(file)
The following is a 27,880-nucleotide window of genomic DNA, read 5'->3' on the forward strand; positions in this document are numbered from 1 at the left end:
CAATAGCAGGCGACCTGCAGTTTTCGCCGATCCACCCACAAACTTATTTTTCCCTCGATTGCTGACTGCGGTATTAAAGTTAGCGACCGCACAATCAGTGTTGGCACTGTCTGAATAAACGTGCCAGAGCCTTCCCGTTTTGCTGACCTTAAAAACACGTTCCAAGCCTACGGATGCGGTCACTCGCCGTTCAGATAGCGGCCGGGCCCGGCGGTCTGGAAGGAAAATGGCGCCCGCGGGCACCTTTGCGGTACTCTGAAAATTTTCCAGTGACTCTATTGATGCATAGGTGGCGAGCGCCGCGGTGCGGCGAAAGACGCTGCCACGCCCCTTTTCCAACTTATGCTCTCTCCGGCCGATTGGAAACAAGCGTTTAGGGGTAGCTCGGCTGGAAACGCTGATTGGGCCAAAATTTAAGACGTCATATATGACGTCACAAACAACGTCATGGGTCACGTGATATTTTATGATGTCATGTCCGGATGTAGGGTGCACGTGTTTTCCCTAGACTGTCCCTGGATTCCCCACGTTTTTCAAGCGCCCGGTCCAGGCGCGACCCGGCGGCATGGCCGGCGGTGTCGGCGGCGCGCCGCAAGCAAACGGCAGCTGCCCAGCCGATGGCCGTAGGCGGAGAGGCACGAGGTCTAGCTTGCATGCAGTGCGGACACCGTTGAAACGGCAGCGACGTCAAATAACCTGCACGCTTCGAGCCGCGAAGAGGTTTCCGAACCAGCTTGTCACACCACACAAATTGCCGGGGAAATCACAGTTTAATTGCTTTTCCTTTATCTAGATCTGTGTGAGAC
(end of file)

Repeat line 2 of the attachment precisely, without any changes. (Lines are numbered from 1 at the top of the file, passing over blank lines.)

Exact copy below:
CAATAGCAGGCGACCTGCAGTTTTCGCCGATCCACCCACAAACTTATTTTTCCCTCGATTGCTGACTGCGGTATTAAAGTTAGCGACCGCACAATCAGTGTTGGCACTGTCTGAATAAACGTGCCAGAGCCTTCCCGTTTTGCTGACCTTAAAAACACGTTCCAAGCCTACGGATGCGGTCACTCGCCGTTCAGATAGCGGCCGGGCCCGGCGGTCTGGAAGGAAAATGGCGCCCGCGGGCACCTTTGCGGTACTCTGAAAATTTTCCAGTGACTCTATTGATGCATAGGTGGCGAGCGCCGCGGTGCGGCGAAAGACGCTGCCACGCCCCTTTTCCAACTTATGCTCTCTCCGGCCGATTGGAAACAAGCGTTTAGGGGTAGCTCGGCTGGAAACGCTGATTGGGCCAAAATTTAAGACGTCATATATGACGTCACAAACAACGTCATGGGTCACGTGATATTTTATGATGTCATGTCCGGATGTAGGGTGCACGTGTTTTCCCTAGACTGTCCCTGGATTCCCCACGTTTTTCAAGCGCCCGGTCCAGGCGCGACCCGGCGGCATGGCCGGCGGTGTCGGCGGCGCGCCGCAAGCAAACGGCAGCTGCCCAGCCGATGGCCGTAGGCGGAGAGGCACGAGGTCTAGCTTGCATGCAGTGCGGACACCGTTGAAACGGCAGCGACGTCAAATAACCTGCACGCTTCGAGCCGCGAAGAGGTTTCCGAACCAGCTTGTCACACCACACAAATTGCCGGGGAAATCACAGTTTAATTGCTTTTCCTTTATCTAGATCTGTGTGAGAC